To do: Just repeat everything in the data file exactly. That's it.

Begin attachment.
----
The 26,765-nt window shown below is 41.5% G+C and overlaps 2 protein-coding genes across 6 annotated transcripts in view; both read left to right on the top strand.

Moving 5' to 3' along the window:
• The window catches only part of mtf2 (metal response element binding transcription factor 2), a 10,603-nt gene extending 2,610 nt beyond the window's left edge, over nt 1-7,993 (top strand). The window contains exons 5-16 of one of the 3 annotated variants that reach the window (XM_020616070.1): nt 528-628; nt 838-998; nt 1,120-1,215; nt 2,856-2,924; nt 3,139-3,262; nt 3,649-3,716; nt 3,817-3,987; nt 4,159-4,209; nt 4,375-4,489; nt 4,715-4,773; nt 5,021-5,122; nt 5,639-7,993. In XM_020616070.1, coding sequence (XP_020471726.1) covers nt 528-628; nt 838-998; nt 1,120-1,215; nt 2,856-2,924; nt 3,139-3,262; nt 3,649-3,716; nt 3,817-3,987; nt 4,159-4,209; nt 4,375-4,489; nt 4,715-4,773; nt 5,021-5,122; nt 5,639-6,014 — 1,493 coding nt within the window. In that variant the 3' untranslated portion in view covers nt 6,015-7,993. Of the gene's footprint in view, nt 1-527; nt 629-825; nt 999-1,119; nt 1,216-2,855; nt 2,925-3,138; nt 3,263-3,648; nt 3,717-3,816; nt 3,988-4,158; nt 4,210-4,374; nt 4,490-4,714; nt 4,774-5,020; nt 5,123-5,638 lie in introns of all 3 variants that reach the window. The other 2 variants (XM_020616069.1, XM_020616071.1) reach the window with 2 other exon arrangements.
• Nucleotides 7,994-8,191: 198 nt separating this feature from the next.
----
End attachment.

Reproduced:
The 26,765-nt window shown below is 41.5% G+C and overlaps 2 protein-coding genes across 6 annotated transcripts in view; both read left to right on the top strand.

Moving 5' to 3' along the window:
• The window catches only part of mtf2 (metal response element binding transcription factor 2), a 10,603-nt gene extending 2,610 nt beyond the window's left edge, over nt 1-7,993 (top strand). The window contains exons 5-16 of one of the 3 annotated variants that reach the window (XM_020616070.1): nt 528-628; nt 838-998; nt 1,120-1,215; nt 2,856-2,924; nt 3,139-3,262; nt 3,649-3,716; nt 3,817-3,987; nt 4,159-4,209; nt 4,375-4,489; nt 4,715-4,773; nt 5,021-5,122; nt 5,639-7,993. In XM_020616070.1, coding sequence (XP_020471726.1) covers nt 528-628; nt 838-998; nt 1,120-1,215; nt 2,856-2,924; nt 3,139-3,262; nt 3,649-3,716; nt 3,817-3,987; nt 4,159-4,209; nt 4,375-4,489; nt 4,715-4,773; nt 5,021-5,122; nt 5,639-6,014 — 1,493 coding nt within the window. In that variant the 3' untranslated portion in view covers nt 6,015-7,993. Of the gene's footprint in view, nt 1-527; nt 629-825; nt 999-1,119; nt 1,216-2,855; nt 2,925-3,138; nt 3,263-3,648; nt 3,717-3,816; nt 3,988-4,158; nt 4,210-4,374; nt 4,490-4,714; nt 4,774-5,020; nt 5,123-5,638 lie in introns of all 3 variants that reach the window. The other 2 variants (XM_020616069.1, XM_020616071.1) reach the window with 2 other exon arrangements.
• Nucleotides 7,994-8,191: 198 nt separating this feature from the next.